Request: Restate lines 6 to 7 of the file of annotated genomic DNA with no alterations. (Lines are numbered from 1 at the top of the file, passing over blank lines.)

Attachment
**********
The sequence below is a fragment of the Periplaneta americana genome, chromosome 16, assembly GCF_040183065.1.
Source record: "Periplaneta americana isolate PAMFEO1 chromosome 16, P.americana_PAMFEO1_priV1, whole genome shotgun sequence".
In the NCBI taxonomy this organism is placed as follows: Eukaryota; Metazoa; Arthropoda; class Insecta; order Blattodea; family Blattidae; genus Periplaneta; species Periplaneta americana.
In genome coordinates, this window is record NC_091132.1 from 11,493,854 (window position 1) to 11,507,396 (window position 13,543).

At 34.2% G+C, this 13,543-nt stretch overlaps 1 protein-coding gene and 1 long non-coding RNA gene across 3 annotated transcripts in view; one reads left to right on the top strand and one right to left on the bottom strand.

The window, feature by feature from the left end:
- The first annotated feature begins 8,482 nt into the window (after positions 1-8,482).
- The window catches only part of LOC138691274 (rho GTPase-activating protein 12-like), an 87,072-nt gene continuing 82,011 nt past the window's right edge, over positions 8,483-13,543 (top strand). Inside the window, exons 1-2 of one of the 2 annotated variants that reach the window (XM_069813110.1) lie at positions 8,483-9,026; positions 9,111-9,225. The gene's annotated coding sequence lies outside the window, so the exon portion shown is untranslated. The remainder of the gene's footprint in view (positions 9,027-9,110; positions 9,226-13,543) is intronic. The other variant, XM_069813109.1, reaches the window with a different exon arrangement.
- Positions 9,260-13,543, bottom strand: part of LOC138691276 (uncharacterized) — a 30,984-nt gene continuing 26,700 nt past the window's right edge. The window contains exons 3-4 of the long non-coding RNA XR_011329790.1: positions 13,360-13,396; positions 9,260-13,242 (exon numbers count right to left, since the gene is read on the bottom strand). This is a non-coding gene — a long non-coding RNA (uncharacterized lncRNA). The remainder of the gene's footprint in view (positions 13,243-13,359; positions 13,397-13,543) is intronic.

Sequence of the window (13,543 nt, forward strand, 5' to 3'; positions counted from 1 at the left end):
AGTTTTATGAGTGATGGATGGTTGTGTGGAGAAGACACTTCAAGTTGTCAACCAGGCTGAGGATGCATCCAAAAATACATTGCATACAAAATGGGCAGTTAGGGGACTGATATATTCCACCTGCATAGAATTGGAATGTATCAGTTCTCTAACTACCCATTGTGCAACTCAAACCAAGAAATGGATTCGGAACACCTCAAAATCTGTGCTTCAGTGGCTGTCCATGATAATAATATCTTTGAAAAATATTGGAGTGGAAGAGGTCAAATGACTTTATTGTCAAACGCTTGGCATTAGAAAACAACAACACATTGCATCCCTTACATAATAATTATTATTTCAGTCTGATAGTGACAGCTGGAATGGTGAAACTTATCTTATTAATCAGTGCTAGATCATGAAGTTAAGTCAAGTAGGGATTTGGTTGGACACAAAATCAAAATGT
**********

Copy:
The window, feature by feature from the left end:
- The first annotated feature begins 8,482 nt into the window (after positions 1-8,482).